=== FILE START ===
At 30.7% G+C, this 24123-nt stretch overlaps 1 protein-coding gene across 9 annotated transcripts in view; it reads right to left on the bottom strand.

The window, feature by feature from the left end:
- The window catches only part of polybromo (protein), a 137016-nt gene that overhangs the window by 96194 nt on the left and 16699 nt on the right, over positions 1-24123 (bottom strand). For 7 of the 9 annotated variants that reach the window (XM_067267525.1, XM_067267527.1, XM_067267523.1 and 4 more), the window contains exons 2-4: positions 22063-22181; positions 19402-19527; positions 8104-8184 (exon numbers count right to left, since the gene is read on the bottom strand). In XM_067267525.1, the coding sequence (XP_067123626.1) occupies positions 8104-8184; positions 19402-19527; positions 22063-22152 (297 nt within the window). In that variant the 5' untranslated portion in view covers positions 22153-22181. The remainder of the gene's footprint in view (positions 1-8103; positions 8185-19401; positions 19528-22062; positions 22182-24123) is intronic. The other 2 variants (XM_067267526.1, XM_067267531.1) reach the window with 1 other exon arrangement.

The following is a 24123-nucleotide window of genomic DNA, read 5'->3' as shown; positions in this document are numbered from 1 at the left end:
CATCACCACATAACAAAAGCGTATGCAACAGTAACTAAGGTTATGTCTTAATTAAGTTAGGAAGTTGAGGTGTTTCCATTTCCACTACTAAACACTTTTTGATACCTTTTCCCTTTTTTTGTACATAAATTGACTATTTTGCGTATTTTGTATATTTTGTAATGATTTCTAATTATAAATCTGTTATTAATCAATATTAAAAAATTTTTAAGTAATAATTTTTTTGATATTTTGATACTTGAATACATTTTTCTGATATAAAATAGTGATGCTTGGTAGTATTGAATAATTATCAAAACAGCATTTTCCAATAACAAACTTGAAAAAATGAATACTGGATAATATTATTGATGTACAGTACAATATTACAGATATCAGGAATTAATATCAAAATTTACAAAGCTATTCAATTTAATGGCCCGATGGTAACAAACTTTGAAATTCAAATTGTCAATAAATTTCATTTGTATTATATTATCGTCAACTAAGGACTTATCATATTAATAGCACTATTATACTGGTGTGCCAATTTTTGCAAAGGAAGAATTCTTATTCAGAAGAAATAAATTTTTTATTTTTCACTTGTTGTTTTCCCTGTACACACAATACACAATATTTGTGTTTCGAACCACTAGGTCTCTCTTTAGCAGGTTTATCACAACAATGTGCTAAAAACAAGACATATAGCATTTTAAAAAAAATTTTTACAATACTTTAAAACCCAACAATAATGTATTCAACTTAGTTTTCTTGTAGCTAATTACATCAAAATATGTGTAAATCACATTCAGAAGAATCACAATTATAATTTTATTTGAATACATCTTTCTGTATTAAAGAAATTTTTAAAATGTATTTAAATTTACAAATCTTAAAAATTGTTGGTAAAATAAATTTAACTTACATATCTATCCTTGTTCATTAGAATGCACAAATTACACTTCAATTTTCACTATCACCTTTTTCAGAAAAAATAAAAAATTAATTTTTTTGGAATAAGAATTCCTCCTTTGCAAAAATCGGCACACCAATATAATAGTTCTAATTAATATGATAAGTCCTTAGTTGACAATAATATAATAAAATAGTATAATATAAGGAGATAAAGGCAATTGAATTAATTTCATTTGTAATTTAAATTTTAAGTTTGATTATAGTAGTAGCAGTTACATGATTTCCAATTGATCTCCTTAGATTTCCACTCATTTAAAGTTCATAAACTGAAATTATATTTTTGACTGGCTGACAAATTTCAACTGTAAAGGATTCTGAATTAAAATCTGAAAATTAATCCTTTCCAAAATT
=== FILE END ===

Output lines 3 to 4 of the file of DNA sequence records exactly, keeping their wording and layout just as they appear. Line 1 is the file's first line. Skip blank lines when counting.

- The window catches only part of polybromo (protein), a 137016-nt gene that overhangs the window by 96194 nt on the left and 16699 nt on the right, over positions 1-24123 (bottom strand). For 7 of the 9 annotated variants that reach the window (XM_067267525.1, XM_067267527.1, XM_067267523.1 and 4 more), the window contains exons 2-4: positions 22063-22181; positions 19402-19527; positions 8104-8184 (exon numbers count right to left, since the gene is read on the bottom strand). In XM_067267525.1, the coding sequence (XP_067123626.1) occupies positions 8104-8184; positions 19402-19527; positions 22063-22152 (297 nt within the window). In that variant the 5' untranslated portion in view covers positions 22153-22181. The remainder of the gene's footprint in view (positions 1-8103; positions 8185-19401; positions 19528-22062; positions 22182-24123) is intronic. The other 2 variants (XM_067267526.1, XM_067267531.1) reach the window with 1 other exon arrangement.

The following is a 24123-nucleotide window of genomic DNA, read 5'->3' as shown; positions in this document are numbered from 1 at the left end: